Baroque to basics
Musica Maestrale leads a music renaissance
Hillsboro's Walters Cultural Arts Center has become a musical equivalent to a historical re-creation park, with musicians flocking to its concert hall with every manner of authentic, centuries-old instrument in tow: everything from lutes to recorders, harpsichords and sackbuts - the trombone's great great-grandfather.
The venue has hosted everything from classical music to traditional mandolin pieces, Celtic vocal music and beyond. Even popular music has reached to the past at the center, with retro pop bands, swing groups and vocal jazz ensembles drawing audiences.
If the center is the concert-hall equivalent of a time machine, Hideki Yamaya is its most prolific traveler. A master of classical guitar, Yamaya returns to the Walters Center Friday with quintet Musica Maestrale, which specializes in 17th century Italian baroque compositions. He returns again in May with the Oregon Renaissance Band.
Yamaya, a Portland resident who earned his master's degree from the University of California, Irvine, says the goal of Musica Maestrale is to open ears to an era of music that is often overlooked in classical circles.
'This isn't music that's performed very often. When people hear the word 'baroque,' they think of Bach or Handel or Vivaldi. They don't necessarily think about 17th century music,' says Yamaya. 'I want to expose people to this kind of music, which just happens to be really beautiful. I'm gratified that people are willing to come and listen to something they've never heard before.'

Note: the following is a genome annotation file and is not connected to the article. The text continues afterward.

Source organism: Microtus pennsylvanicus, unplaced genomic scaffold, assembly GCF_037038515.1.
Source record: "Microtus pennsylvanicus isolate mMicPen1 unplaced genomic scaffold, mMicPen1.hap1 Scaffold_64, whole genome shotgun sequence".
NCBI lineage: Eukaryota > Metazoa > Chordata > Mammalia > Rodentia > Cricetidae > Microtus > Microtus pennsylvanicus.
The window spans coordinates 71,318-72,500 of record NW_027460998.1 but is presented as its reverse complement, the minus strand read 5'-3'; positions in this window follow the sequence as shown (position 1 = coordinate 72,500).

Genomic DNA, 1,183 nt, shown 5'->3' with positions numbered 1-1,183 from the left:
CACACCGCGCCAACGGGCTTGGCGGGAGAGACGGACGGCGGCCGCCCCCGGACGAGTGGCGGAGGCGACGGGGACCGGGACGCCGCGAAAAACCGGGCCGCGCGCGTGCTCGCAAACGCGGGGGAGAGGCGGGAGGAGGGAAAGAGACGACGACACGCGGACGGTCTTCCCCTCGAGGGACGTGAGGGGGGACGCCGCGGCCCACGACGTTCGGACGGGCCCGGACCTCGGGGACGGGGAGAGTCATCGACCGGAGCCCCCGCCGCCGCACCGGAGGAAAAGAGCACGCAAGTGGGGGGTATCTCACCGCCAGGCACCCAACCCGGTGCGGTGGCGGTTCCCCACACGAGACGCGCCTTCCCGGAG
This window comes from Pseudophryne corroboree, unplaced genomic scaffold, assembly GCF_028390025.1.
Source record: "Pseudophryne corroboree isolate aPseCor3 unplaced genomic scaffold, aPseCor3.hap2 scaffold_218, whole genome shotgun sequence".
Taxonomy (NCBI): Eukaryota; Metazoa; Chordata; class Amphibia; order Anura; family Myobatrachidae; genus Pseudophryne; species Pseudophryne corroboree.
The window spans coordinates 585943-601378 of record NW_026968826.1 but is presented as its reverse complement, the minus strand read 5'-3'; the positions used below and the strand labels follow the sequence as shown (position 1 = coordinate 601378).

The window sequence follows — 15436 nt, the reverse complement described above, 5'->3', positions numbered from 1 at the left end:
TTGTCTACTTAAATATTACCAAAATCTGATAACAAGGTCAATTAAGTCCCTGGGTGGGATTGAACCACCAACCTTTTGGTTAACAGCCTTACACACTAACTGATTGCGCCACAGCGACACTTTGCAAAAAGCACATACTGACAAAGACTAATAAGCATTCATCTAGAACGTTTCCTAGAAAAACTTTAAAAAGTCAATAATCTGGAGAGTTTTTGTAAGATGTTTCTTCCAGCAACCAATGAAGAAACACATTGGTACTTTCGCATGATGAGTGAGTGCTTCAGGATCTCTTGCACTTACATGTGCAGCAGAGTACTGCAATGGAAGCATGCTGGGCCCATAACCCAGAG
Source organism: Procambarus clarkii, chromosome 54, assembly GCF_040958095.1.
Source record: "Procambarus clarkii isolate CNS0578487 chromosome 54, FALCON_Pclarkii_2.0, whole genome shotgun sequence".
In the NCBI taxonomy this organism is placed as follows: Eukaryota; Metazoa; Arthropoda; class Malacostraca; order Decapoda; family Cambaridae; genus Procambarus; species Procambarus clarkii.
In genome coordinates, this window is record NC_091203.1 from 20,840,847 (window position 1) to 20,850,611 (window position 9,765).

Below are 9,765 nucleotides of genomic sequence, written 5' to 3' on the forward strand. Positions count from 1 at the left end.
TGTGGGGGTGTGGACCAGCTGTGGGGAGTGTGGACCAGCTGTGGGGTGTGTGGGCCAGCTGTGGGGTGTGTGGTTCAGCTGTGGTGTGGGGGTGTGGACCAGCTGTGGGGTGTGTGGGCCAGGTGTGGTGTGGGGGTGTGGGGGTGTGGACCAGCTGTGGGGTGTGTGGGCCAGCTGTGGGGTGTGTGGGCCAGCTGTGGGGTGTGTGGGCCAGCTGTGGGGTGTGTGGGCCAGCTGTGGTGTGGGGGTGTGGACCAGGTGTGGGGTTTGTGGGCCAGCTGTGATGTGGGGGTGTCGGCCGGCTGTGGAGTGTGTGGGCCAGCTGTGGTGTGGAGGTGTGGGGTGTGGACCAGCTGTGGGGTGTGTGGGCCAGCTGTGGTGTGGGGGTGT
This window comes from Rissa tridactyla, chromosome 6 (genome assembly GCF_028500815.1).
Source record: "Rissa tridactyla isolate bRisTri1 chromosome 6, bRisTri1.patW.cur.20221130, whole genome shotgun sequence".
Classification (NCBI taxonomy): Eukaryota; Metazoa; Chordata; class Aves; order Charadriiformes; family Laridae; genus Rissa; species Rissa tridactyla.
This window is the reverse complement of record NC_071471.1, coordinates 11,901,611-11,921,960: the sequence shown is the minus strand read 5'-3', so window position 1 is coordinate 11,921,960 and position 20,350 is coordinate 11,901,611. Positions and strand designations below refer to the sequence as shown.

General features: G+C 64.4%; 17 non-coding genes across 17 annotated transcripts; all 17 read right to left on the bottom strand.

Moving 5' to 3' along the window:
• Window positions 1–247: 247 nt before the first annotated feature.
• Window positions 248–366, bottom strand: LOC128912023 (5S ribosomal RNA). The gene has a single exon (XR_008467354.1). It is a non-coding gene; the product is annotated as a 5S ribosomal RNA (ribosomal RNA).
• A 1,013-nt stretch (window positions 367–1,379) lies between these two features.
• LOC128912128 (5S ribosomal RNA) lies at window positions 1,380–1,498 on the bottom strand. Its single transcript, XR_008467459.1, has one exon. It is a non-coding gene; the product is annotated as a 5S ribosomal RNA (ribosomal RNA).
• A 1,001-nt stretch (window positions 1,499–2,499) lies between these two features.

The shows also offer Musica Maestrale opportunities to educate the audiences about the music and their instruments, with question-and-answer sessions following sets, explanations about the pieces and their significance, and even opportunities for people to touch the instruments.
While Musica Maestrale focuses on a very specific era of music, Yamaya says the influence of opera, baroque music and renaissance songs can still be felt in today's music, which still uses forms and structure from centuries ago.
'The influence is immense. Not just in opera, but in vocal music in general,' says Yamaya. 'And not just in classical music, but also in popular music. The foundations of harmony were laid down in this time period. Pop music probably would not be the same if it weren't for all the innovations that happened in this period.'
Does that mean that Musica Maestrale will follow in the Portland Cello Projects' shoes and begin performing modern pop songs on the period-replication instruments?
'I've joked about it. I don't know if we'd ever do a pop song,' he says with a laugh. 'But I think using some of these instruments in a pop music setting would be interesting. Why not? I can think of a few rock songs that have used harpsichord.'